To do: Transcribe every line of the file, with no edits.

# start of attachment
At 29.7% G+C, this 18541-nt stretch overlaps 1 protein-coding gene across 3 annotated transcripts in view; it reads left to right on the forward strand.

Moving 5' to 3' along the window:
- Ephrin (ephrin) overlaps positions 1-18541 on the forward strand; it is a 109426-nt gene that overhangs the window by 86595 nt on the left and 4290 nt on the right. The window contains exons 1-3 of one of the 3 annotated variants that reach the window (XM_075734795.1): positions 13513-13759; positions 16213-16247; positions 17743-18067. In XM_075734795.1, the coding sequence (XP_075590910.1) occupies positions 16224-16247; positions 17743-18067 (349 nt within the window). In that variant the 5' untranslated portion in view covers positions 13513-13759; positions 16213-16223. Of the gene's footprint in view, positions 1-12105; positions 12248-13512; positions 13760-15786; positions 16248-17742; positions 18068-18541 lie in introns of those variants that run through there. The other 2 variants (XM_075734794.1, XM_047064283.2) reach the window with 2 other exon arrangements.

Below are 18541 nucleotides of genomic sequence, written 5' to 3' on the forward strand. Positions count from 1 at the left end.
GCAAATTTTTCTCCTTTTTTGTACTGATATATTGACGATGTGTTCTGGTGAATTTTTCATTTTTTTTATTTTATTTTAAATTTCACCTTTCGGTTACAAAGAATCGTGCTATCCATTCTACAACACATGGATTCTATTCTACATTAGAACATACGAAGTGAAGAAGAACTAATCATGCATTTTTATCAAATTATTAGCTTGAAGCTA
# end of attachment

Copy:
At 29.7% G+C, this 18541-nt stretch overlaps 1 protein-coding gene across 3 annotated transcripts in view; it reads left to right on the forward strand.

Moving 5' to 3' along the window:
- Ephrin (ephrin) overlaps positions 1-18541 on the forward strand; it is a 109426-nt gene that overhangs the window by 86595 nt on the left and 4290 nt on the right. The window contains exons 1-3 of one of the 3 annotated variants that reach the window (XM_075734795.1): positions 13513-13759; positions 16213-16247; positions 17743-18067. In XM_075734795.1, the coding sequence (XP_075590910.1) occupies positions 16224-16247; positions 17743-18067 (349 nt within the window). In that variant the 5' untranslated portion in view covers positions 13513-13759; positions 16213-16223. Of the gene's footprint in view, positions 1-12105; positions 12248-13512; positions 13760-15786; positions 16248-17742; positions 18068-18541 lie in introns of those variants that run through there. The other 2 variants (XM_075734794.1, XM_047064283.2) reach the window with 2 other exon arrangements.

Below are 18541 nucleotides of genomic sequence, written 5' to 3' on the forward strand. Positions count from 1 at the left end.
GCAAATTTTTCTCCTTTTTTGTACTGATATATTGACGATGTGTTCTGGTGAATTTTTCATTTTTTTTATTTTATTTTAAATTTCACCTTTCGGTTACAAAGAATCGTGCTATCCATTCTACAACACATGGATTCTATTCTACATTAGAACATACGAAGTGAAGAAGAACTAATCATGCATTTTTATCAAATTATTAGCTTGAAGCTA